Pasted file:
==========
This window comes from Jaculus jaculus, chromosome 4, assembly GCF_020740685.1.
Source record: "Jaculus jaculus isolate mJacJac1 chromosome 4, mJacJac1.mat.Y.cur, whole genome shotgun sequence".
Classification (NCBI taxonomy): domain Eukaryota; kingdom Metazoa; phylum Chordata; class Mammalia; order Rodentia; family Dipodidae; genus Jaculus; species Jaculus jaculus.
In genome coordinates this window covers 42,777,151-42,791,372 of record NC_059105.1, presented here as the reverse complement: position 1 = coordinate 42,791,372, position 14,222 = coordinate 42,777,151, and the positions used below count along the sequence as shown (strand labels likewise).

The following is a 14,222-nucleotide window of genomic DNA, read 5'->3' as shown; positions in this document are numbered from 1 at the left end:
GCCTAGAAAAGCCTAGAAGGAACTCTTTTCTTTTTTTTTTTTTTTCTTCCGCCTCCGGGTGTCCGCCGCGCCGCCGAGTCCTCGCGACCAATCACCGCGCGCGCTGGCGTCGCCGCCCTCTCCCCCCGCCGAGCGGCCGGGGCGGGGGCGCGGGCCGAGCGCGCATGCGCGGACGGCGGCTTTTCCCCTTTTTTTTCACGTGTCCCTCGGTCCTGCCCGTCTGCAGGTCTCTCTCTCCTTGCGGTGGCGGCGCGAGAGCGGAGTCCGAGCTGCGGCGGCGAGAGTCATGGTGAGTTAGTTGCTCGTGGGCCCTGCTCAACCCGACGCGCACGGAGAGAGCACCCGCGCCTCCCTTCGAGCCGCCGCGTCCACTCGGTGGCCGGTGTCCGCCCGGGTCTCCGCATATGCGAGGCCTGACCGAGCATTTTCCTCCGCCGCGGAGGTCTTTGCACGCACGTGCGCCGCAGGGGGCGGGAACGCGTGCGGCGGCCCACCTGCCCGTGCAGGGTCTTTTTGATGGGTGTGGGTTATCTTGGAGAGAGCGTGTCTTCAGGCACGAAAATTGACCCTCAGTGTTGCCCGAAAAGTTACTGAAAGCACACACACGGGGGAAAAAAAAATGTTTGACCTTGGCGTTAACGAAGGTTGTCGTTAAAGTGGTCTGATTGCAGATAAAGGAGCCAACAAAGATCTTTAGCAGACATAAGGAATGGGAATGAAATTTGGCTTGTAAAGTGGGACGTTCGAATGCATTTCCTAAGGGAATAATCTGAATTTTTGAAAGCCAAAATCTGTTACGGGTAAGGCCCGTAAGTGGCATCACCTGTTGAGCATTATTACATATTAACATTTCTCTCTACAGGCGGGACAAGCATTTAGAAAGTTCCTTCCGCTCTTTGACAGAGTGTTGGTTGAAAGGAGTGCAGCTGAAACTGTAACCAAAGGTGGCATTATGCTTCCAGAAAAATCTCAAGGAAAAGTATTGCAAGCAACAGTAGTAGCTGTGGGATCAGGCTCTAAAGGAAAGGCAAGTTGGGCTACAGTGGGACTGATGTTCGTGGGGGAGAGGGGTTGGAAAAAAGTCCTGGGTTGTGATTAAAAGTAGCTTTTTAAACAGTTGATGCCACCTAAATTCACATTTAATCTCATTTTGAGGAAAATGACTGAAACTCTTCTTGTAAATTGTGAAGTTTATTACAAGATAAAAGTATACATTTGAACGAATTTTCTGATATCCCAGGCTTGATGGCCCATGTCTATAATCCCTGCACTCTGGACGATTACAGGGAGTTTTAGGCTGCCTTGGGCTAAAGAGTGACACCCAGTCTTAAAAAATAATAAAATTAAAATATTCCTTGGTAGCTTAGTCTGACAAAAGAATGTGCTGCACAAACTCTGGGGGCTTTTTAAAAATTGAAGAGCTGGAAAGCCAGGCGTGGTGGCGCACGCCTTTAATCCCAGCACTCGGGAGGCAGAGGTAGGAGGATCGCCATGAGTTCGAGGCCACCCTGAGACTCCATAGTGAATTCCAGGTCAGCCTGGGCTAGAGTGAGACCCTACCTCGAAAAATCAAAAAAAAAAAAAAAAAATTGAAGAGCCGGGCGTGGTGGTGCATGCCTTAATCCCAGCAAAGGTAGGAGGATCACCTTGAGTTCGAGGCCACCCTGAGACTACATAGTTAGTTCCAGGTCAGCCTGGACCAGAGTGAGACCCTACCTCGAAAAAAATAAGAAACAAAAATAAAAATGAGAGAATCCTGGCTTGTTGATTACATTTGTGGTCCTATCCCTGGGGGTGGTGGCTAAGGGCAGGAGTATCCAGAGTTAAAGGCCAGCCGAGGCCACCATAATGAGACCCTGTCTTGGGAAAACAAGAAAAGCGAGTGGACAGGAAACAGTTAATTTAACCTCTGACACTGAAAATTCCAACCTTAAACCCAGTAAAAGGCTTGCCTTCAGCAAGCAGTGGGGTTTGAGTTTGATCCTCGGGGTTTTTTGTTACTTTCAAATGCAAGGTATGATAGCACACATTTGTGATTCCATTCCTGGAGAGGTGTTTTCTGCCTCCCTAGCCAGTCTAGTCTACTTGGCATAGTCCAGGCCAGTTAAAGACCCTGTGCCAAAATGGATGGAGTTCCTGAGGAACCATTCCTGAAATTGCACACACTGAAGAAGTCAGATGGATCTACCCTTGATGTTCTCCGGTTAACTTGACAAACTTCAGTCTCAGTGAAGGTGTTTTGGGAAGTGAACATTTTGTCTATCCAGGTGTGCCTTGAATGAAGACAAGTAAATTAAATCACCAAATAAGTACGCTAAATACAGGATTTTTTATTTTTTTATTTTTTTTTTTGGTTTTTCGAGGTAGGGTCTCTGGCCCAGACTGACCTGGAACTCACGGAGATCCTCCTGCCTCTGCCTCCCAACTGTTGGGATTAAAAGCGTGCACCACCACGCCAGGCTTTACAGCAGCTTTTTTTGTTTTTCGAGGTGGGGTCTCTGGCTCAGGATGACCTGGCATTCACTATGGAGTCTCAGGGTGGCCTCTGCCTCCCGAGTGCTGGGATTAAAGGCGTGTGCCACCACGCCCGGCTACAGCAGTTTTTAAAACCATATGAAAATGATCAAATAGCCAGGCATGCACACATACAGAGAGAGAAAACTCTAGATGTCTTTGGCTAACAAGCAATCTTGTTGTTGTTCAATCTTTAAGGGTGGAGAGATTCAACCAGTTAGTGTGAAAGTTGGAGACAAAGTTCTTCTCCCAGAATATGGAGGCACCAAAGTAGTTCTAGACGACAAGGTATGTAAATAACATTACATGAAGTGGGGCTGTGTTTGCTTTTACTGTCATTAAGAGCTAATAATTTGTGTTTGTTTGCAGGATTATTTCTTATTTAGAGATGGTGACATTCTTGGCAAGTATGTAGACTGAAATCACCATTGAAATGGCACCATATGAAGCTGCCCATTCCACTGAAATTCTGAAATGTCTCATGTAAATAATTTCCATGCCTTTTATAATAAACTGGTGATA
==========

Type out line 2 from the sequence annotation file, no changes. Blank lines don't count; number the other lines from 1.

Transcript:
Source record: "Jaculus jaculus isolate mJacJac1 chromosome 4, mJacJac1.mat.Y.cur, whole genome shotgun sequence".